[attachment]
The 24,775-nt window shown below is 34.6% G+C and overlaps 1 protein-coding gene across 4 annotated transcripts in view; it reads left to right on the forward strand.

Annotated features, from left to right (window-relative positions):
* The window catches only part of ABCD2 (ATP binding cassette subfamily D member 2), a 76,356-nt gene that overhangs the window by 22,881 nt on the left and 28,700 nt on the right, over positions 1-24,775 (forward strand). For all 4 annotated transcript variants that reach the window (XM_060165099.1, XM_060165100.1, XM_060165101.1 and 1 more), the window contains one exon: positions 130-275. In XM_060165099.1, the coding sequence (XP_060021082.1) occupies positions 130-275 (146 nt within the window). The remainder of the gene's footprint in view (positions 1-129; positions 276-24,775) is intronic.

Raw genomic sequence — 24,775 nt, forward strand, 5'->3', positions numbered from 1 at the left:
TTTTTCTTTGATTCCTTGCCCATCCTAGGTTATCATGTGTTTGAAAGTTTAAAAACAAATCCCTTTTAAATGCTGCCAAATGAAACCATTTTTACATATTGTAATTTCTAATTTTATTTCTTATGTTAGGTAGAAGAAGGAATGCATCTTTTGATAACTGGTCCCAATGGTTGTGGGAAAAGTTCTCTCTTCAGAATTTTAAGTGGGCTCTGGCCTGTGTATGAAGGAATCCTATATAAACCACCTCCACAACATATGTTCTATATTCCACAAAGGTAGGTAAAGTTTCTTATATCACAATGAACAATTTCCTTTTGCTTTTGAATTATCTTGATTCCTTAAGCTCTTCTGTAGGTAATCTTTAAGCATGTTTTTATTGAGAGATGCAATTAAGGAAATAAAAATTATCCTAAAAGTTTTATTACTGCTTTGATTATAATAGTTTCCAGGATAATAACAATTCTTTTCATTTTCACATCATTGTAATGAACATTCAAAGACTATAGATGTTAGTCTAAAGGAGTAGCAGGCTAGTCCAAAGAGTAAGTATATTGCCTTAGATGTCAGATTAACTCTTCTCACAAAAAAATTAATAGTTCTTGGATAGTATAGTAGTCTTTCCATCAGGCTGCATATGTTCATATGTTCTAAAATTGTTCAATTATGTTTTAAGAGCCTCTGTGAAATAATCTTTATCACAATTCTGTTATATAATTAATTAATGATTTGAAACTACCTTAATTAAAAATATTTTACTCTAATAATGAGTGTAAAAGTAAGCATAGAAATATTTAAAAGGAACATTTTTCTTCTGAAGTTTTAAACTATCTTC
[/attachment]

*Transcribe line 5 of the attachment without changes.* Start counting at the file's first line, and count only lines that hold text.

TTTTTCTTTGATTCCTTGCCCATCCTAGGTTATCATGTGTTTGAAAGTTTAAAAACAAATCCCTTTTAAATGCTGCCAAATGAAACCATTTTTACATATTGTAATTTCTAATTTTATTTCTTATGTTAGGTAGAAGAAGGAATGCATCTTTTGATAACTGGTCCCAATGGTTGTGGGAAAAGTTCTCTCTTCAGAATTTTAAGTGGGCTCTGGCCTGTGTATGAAGGAATCCTATATAAACCACCTCCACAACATATGTTCTATATTCCACAAAGGTAGGTAAAGTTTCTTATATCACAATGAACAATTTCCTTTTGCTTTTGAATTATCTTGATTCCTTAAGCTCTTCTGTAGGTAATCTTTAAGCATGTTTTTATTGAGAGATGCAATTAAGGAAATAAAAATTATCCTAAAAGTTTTATTACTGCTTTGATTATAATAGTTTCCAGGATAATAACAATTCTTTTCATTTTCACATCATTGTAATGAACATTCAAAGACTATAGATGTTAGTCTAAAGGAGTAGCAGGCTAGTCCAAAGAGTAAGTATATTGCCTTAGATGTCAGATTAACTCTTCTCACAAAAAAATTAATAGTTCTTGGATAGTATAGTAGTCTTTCCATCAGGCTGCATATGTTCATATGTTCTAAAATTGTTCAATTATGTTTTAAGAGCCTCTGTGAAATAATCTTTATCACAATTCTGTTATATAATTAATTAATGATTTGAAACTACCTTAATTAAAAATATTTTACTCTAATAATGAGTGTAAAAGTAAGCATAGAAATATTTAAAAGGAACATTTTTCTTCTGAAGTTTTAAACTATCTTC